Starting therapy before, during, or after a crisis is the right time to go. The same approach and therapist don’t work for everyone, but therapy can work for anyone.
You may feel overwhelmed when faced with a decision about a committed relationship, like the one you could have with a therapist. Building trust between two people takes bravery, especially for people who are seeking connection with a professional.
Asking for help is an act of vulnerability and can result in a rewarding experience. There is no shame in getting help for problems that are impacting your life, no matter the size or type.
Because therapy is a vital part of mental health, below are 5 tips on what to look for in a therapist and your therapy experience.
1. You feel comfortable.
Yes, you may feel some anxiety initially. However, you should ultimately feel comfortable around your therapist. You may not open up about all of your problems right away, but comfort is necessary even with easing into the process.
Be honest about what you are seeking in the relationship and what you would like to work on with the therapist. This could take more than one session to identify your comfort level. Usually, it takes about 3 sessions to really know if a therapist is a match for you but leave room for a no or yes to happen quickly. You are practicing boundaries, which is an important tool for all of your relationships.
The more comfortable you feel with your therapist initially, the more uncomfortable you can get with them during the process of your personal work. Trust is key, so make sure you feel safe in the space you share with one another.
2. Your beliefs align.
Looking for a therapist is not the time to challenge how you identify as a person. You will need a therapist who wants to work toward similar outcomes together. If you identify as part of the LGBTQ+ community, find a therapist who has skills within your circle. If you need help with a relationship, ensure that your therapist has that expertise. If you are trying to understand your anxiety and depression, check if your therapist has mentioned that in their experience or bio.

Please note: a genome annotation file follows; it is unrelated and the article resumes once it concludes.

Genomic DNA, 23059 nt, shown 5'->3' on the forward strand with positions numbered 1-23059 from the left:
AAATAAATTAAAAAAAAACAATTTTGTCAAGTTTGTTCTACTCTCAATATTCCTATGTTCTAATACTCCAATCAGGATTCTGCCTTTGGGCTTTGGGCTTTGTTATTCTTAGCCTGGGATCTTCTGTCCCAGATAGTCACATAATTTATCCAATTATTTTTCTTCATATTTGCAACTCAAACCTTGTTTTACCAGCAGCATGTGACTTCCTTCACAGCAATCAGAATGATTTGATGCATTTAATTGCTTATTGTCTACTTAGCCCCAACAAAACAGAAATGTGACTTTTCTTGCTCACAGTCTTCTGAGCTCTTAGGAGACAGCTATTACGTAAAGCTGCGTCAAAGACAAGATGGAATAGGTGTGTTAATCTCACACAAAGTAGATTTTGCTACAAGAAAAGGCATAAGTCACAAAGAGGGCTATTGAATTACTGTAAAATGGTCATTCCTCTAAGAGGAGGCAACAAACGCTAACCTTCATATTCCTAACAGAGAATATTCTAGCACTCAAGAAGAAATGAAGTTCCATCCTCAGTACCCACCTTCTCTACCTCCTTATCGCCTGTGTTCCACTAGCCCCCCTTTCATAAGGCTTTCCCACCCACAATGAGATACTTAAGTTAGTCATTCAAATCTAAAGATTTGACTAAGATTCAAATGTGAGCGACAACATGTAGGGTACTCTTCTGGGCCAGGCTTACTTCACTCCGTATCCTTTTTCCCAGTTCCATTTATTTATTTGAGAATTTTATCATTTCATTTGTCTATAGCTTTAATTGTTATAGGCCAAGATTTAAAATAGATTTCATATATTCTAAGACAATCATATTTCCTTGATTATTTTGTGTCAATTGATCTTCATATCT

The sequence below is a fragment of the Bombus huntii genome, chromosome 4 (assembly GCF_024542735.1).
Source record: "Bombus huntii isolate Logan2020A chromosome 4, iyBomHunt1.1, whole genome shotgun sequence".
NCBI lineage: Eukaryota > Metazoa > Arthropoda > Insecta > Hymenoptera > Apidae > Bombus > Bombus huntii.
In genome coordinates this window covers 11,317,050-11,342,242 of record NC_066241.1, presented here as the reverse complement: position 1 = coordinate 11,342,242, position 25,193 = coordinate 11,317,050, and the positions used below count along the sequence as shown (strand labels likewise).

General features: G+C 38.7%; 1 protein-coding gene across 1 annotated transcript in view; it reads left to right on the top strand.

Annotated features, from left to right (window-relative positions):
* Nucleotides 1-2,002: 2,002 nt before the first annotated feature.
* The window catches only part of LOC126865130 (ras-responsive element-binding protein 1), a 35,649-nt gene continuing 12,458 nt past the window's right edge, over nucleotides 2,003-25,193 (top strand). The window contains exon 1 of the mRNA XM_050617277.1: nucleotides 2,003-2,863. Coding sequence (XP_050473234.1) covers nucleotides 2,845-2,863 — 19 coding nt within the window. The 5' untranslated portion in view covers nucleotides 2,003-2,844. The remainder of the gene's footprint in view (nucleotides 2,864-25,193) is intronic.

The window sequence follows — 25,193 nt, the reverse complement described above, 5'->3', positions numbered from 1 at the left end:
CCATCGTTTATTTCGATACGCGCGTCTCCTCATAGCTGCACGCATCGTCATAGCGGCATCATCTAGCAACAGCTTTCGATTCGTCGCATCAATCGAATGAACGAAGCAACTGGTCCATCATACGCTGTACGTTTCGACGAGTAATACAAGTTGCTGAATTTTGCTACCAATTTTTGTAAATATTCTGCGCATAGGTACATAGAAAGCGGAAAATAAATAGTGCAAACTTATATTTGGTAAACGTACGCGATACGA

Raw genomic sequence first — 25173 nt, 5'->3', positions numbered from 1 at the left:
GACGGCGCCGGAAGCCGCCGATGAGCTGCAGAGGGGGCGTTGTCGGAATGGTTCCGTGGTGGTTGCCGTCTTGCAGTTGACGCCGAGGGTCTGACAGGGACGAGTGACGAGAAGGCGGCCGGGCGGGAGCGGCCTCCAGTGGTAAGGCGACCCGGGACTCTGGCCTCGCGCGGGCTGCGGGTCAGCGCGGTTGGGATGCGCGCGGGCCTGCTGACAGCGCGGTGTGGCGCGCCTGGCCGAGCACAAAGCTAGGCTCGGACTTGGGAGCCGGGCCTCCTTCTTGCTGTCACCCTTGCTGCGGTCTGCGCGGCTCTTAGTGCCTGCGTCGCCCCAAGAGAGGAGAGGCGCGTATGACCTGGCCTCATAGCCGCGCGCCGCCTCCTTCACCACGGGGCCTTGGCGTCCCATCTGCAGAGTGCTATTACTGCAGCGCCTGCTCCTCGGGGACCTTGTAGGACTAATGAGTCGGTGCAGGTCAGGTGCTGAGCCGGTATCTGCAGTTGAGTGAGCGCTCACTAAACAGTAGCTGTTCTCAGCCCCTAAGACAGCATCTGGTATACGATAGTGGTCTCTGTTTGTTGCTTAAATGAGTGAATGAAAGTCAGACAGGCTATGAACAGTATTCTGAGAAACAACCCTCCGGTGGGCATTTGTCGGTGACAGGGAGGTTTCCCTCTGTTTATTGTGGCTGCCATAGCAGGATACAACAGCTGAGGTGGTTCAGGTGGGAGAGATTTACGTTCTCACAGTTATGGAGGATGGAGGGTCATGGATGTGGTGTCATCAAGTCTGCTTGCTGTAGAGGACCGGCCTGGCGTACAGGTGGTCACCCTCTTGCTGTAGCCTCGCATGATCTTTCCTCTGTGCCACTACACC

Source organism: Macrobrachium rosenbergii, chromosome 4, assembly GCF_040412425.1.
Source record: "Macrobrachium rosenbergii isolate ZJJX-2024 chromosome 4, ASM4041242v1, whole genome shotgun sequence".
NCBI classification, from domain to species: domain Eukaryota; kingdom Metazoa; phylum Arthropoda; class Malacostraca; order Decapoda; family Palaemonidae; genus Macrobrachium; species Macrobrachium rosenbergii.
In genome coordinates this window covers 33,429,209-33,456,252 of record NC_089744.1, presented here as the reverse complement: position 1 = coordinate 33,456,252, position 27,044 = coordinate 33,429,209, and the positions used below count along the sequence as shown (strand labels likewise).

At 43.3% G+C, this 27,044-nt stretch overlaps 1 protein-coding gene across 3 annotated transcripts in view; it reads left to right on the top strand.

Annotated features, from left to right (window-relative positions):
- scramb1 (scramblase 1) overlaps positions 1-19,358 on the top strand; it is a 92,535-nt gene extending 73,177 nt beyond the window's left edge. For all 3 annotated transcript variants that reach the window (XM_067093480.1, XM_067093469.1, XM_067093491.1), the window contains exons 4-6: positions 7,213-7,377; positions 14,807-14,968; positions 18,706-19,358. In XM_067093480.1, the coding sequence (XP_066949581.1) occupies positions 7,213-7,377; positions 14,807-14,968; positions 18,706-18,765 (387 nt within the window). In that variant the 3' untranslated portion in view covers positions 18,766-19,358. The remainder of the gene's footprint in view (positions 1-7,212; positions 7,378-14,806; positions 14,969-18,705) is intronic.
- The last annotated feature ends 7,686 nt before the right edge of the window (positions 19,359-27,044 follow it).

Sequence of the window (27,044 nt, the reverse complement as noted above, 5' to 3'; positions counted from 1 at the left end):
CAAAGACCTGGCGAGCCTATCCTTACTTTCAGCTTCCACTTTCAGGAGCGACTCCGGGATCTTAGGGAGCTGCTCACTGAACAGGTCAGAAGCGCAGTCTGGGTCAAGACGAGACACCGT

Often, friends and family are a great resource in therapist referrals because of common interests. Ask people you respect within your friendships if they see a therapist.
Chances are the people who are doing the work to improve themselves are some of the most admirable people you associate with already.
More people go to therapy than you may realize and talking about it can help deepen relationships that already exist for you. Show up for yourself by asking your friends and family which therapists they have worked with. This is a step to aligning beliefs with your future therapist.
3. You can afford the therapist.
You and your therapist may have a long or short-term relationship, depending on your situation. To give yourself the grace of taking as much time as you need, find a therapist you can afford.
There are many options available. College students can often go to a couple of sessions for free through mental health services at their school. Sliding scales are available with many therapists through Open Path Collective. If you have insurance, look for mental health support through your network provider and be sure to ask your insurance provider about your deductible and costs for behavioral health. If your deductible is high, it may not be as helpful financially as you anticipate.
Even though cost can be a factor, don’t let it be a deterrent to getting mental support. You are worth it, and many therapists will work with your situation.
That being said, you don’t have to work with someone who is the right price but has nothing else to offer. This is not a time to skimp on what matters most to you.
Affordability is a factor in what to look for with a therapist so that resentments about costs don’t build during sessions.
You are choosing to get help. Be proud of that and ask questions right away about payment with your potential therapist. They have the right to charge what they feel is fair, and you have the right to pay what you think is fair.